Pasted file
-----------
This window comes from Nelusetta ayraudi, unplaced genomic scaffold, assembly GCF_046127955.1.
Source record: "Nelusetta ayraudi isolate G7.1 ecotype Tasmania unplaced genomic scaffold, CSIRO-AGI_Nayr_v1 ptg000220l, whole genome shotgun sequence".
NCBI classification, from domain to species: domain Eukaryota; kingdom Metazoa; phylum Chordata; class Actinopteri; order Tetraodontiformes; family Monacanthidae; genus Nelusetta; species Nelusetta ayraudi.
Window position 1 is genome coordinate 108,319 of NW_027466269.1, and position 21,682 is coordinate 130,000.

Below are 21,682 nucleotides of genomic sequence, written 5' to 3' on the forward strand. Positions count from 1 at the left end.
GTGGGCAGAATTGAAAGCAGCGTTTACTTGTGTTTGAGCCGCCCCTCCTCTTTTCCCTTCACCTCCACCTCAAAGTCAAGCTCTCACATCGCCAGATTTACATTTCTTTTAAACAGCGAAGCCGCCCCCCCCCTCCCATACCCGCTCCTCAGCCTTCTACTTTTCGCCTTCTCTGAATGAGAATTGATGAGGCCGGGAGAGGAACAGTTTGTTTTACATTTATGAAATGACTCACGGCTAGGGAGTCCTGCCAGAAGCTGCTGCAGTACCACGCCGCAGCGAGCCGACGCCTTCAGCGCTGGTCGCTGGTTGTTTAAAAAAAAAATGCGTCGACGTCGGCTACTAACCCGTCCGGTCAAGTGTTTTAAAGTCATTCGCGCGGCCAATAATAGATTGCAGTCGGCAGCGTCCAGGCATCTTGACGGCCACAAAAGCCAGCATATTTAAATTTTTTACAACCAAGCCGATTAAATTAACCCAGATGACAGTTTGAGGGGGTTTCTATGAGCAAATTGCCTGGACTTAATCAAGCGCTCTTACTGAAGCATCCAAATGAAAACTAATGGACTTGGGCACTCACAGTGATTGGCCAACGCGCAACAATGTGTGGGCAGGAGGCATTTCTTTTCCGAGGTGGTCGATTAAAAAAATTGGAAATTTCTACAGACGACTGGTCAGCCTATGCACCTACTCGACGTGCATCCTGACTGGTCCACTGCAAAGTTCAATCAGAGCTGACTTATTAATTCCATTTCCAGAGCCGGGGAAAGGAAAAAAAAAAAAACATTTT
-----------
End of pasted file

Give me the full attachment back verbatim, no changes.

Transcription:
This window comes from Nelusetta ayraudi, unplaced genomic scaffold, assembly GCF_046127955.1.
Source record: "Nelusetta ayraudi isolate G7.1 ecotype Tasmania unplaced genomic scaffold, CSIRO-AGI_Nayr_v1 ptg000220l, whole genome shotgun sequence".
NCBI classification, from domain to species: domain Eukaryota; kingdom Metazoa; phylum Chordata; class Actinopteri; order Tetraodontiformes; family Monacanthidae; genus Nelusetta; species Nelusetta ayraudi.
Window position 1 is genome coordinate 108,319 of NW_027466269.1, and position 21,682 is coordinate 130,000.

Below are 21,682 nucleotides of genomic sequence, written 5' to 3' on the forward strand. Positions count from 1 at the left end.
GTGGGCAGAATTGAAAGCAGCGTTTACTTGTGTTTGAGCCGCCCCTCCTCTTTTCCCTTCACCTCCACCTCAAAGTCAAGCTCTCACATCGCCAGATTTACATTTCTTTTAAACAGCGAAGCCGCCCCCCCCCTCCCATACCCGCTCCTCAGCCTTCTACTTTTCGCCTTCTCTGAATGAGAATTGATGAGGCCGGGAGAGGAACAGTTTGTTTTACATTTATGAAATGACTCACGGCTAGGGAGTCCTGCCAGAAGCTGCTGCAGTACCACGCCGCAGCGAGCCGACGCCTTCAGCGCTGGTCGCTGGTTGTTTAAAAAAAAAATGCGTCGACGTCGGCTACTAACCCGTCCGGTCAAGTGTTTTAAAGTCATTCGCGCGGCCAATAATAGATTGCAGTCGGCAGCGTCCAGGCATCTTGACGGCCACAAAAGCCAGCATATTTAAATTTTTTACAACCAAGCCGATTAAATTAACCCAGATGACAGTTTGAGGGGGTTTCTATGAGCAAATTGCCTGGACTTAATCAAGCGCTCTTACTGAAGCATCCAAATGAAAACTAATGGACTTGGGCACTCACAGTGATTGGCCAACGCGCAACAATGTGTGGGCAGGAGGCATTTCTTTTCCGAGGTGGTCGATTAAAAAAATTGGAAATTTCTACAGACGACTGGTCAGCCTATGCACCTACTCGACGTGCATCCTGACTGGTCCACTGCAAAGTTCAATCAGAGCTGACTTATTAATTCCATTTCCAGAGCCGGGGAAAGGAAAAAAAAAAAAACATTTT